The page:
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India's private healthcare sector 'treats patients as revenue generators'

Senior doctor reveals 'shocking testimonies of corruption'


India's private healthcare sector "treats patients as revenue generators" argues a senior doctor in The BMJ today. A second article argues that private healthcare providers in India "are above the law, leaving patients without protection."

Dr Arun Gadre, a gynaecologist in Maharashtra, interviewed 78 doctors across India and found widespread examples of irrational drug prescribing, kickbacks for referrals, and unnecessary investigations and surgical procedures.

Kickbacks for referrals included an example from a general practitioner in Maharashtra, who said that doctors get 30,000-40,000 rupees (£300-400; €450-550; $500-650) for referring patients for angioplasty. A pathologist said that of 150 doctors contacted only three were willing to refer patients for investigations without kickbacks.

Many interviewees mentioned unnecessary investigations and surgical procedures. One example was gynaecologists performing ultrasounds without indications in pregnant women who complain of trivial abdominal pain, then fabricating false reports of cervical abnormalities and advising the women to have cervical stitches, with the pretext of preventing miscarriage.

Few patients request a second opinion, and the doctor does not give them any documents to avoid being found out.

Another example told by a pathologist was referred to as the "sink test." The referring doctor advises a battery of laboratory tests despite no suspicion of pathology. Only a few of the tests are performed, and the extra blood collected is dumped in the sink. Fabricated results are then given in the normal range for all tests that were not performed. The patient pays a large sum, which is shared by the referring doctor and the pathologist.

"These interviews indicate the alarming extent of the deterioration of rationality and ethics in India's private medical sector and the need for stringent, transparent, and mandatory regulation," writes Gadre. Indian medical associations claim that few doctors indulge in unethical and irrational practices, but several interviewees opined that few doctors are unaffected by increasing commercialisation.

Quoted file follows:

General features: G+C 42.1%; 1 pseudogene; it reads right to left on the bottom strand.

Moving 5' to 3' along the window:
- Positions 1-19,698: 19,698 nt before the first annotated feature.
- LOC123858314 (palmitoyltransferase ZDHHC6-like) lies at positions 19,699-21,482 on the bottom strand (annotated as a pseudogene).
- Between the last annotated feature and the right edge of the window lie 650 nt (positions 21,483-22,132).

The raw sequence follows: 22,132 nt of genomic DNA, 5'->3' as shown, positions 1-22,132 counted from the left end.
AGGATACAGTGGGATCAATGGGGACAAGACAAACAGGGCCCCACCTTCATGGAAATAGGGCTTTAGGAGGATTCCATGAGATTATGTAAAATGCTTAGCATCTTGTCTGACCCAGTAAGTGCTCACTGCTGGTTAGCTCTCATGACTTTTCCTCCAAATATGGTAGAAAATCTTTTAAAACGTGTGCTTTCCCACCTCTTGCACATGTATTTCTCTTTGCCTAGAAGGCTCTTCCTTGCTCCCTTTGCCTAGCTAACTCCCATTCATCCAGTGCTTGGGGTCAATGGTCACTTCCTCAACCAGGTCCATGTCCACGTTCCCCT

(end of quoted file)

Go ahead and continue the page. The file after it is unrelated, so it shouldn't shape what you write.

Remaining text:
Some doctors also pointed to the failings of institutions such as the Medical Council of India and suggested that they should be restructured to include representatives of patients and civil society organisations.

These interviews underscore one fact - paying money does not guarantee good healthcare, writes Gadre. The private healthcare system largely treats patients as revenue generators, without rationality or medical logic.

He says private healthcare in India is "totally unregulated and unaccountable" and believes "the commercial transaction between patients and doctors must be severed."

Ultimately, the only solution for India would be accountable social regulation of the private medical sector, and the movement towards a combination of social insurance and a tax based system for universal healthcare, he concludes.

In a second article, Sunil Nandraj, senior advisor on health systems in New Delhi, argues that private healthcare providers in India are above the law, leaving patients without protection.

He explains that many states have not ratified or do not enforce the central Clinical Establishments (Registration and Regulation) Act 2010, leaving patients exposed to irrational and unethical practices. And he argues that the objections of private providers and doctors' associations don't stand up to scrutiny.

"Current regulatory and accountability mechanisms are not sufficient to ensure quality and prevent negligence," he writes. "Politicians at the highest levels must ensure private healthcare delivery is properly regulated to stop people being subjected to irrational and unethical practices."


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